|NOTES:||Canopy fits more or less ok, lower wing has a gap when glued to the fuselage. (which is why there is filler. Ed)|
The Mitsubishi J2M "Raiden," or "Jack" for the Allies, was a WW2 Japanese fighter first flown on March 20 1942, and introduced into active service on December of the same year.
It was designed by Jiro Horikoshi, the creator of the famous A6M "Zero," for an specification that required the aircraft to be a high altitude interceptor against high-flying bombers. Thus, it sacrificed maneuverability for armament, speed and climb performance.
The J2M3 model was produced in parallel to the J2M2 version, first appearing in October 1943, with the first units being delivered to operational units in February of 1944.The "Raiden" first appeared in combat in the Battle of the Philippine Sea in June 19-20 1944. Due to the lack of a supercharger, the aircraft suffered at high altitude, ironic, since it was produced to bring down bombers. The aircraft was retired with the surrender of Japan on August 20 1945, with 671 units produced since 1942.
This kit is not new being listed by Scalemates as a 1973 release. As such, the kit comes with finely raised panel lines and engraved detail for the ailerons, flaps, rudder, and some other areas. The kit comes with three sprues, two in light grey and one in clear. The parts were cleanly molded, with no flash visible and without any sign of warping. Build options include lowered or raised landing gear and a spinning propeller.
Tamiya provided two set of instrucions, one in Japanese and another in English, plus a coloured profile page showing the left side of two of the modelīs decal options. Each instruction sheet is divided into six construction steps, alongside written instructions on how to paint the interior.
Thereīre three decal options for the kit:
1) J2M3 Genzan Flying Group, November 1943, based at the Kagoshima airfield.
2) J2M3 of the 302nd Flying Group, flown by Lieutenant Sadaaki Akamatsu, March 1944 to August 1945, Atsugi airfield.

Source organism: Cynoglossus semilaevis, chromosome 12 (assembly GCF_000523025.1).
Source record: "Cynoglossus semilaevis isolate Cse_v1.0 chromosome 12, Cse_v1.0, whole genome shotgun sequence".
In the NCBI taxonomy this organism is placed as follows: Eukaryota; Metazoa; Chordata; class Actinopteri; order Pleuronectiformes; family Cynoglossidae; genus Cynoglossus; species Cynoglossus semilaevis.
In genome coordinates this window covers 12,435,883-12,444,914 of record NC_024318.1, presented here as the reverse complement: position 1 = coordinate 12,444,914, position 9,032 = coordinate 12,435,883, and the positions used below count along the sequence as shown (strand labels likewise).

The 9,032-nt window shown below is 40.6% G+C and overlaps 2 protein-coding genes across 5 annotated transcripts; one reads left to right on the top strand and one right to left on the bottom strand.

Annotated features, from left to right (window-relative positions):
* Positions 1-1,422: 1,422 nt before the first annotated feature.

3) J2M3 of the 352nd Flying Group, flown by Lieutenant Yoshihiro Aoki, April 1945, Kanoya airfield.
I chose to build this aircraft as the first decal option, and that meant removing the radio equipment on the back of the cockpit, which was done with a sharp knife.
I began by painting the entire cockpit, as indicated by the instructions, with silver (Revell 90), and picking up the details with with black (Revell 08). The inside of the cockpit was painted with light blue (Revell 49) because I didnīt have the required Blue-Green coloures asked on the instructions. I left aside the cockpit in order to focus on the instrument panel. This is a flat piece of plastic that needs to have two decals applied. I painted it with Revell 45, varnished with clear (Revell 01), left to dry, and added the decals. They were then covered with flat varnish (Revell 02). With the decals dry, I installed the control panel to the right hand fuselage half, while also gluing the cockpit (great fit) and the tail wheel in the extended position.
I cut the wings from their sprue and glued them together, and while they were drying, I assembled cowling (which contains the propeller shaft and its backing plate). I glued the wings to the fuselage, and the assembly had a gap where the end of the lower wing joined the fuselage. After the assembly was fully cured, I used CA to cover the area, while rescribing the panel lines that got lost due to the sanding.
With the aircraft more or less fully built (with the landing gear and other small parts left out to ease the painting), I began painting the aircraft.
|COLORS & MARKINGS|
The colour scheme for the Raiden was really simple, dark green over light grey (as told by the instructions, and thatīs what I also saw while checking internet photos) with a black antiglare panel and yellow leading edges. After looking at several internet photos and seeing the constant variation of shades on the upper surfaces (from a really dark green to dark green with a bluish tinge), I decided to use Revell 40 Black Green and Revell 371 Silky Light Grey (because the matt 76 version wasnīt available).